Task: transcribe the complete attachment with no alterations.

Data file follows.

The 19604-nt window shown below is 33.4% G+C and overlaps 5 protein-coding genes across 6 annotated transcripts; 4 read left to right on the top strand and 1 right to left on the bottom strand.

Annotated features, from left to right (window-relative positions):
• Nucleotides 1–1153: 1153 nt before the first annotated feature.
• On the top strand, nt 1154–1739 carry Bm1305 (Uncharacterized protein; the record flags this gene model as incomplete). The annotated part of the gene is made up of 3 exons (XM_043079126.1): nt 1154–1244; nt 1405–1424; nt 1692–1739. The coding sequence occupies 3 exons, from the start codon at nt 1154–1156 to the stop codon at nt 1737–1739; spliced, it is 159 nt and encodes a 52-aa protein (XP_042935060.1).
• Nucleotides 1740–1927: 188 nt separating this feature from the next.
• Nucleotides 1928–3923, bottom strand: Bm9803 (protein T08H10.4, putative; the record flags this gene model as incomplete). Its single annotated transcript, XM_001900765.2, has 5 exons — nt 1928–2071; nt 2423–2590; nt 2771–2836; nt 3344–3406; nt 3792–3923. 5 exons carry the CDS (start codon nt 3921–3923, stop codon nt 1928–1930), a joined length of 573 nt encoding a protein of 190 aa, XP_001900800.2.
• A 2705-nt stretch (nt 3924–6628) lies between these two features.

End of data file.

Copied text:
The 19604-nt window shown below is 33.4% G+C and overlaps 5 protein-coding genes across 6 annotated transcripts; 4 read left to right on the top strand and 1 right to left on the bottom strand.

Annotated features, from left to right (window-relative positions):
• Nucleotides 1–1153: 1153 nt before the first annotated feature.
• On the top strand, nt 1154–1739 carry Bm1305 (Uncharacterized protein; the record flags this gene model as incomplete). The annotated part of the gene is made up of 3 exons (XM_043079126.1): nt 1154–1244; nt 1405–1424; nt 1692–1739. The coding sequence occupies 3 exons, from the start codon at nt 1154–1156 to the stop codon at nt 1737–1739; spliced, it is 159 nt and encodes a 52-aa protein (XP_042935060.1).
• Nucleotides 1740–1927: 188 nt separating this feature from the next.
• Nucleotides 1928–3923, bottom strand: Bm9803 (protein T08H10.4, putative; the record flags this gene model as incomplete). Its single annotated transcript, XM_001900765.2, has 5 exons — nt 1928–2071; nt 2423–2590; nt 2771–2836; nt 3344–3406; nt 3792–3923. 5 exons carry the CDS (start codon nt 3921–3923, stop codon nt 1928–1930), a joined length of 573 nt encoding a protein of 190 aa, XP_001900800.2.
• A 2705-nt stretch (nt 3924–6628) lies between these two features.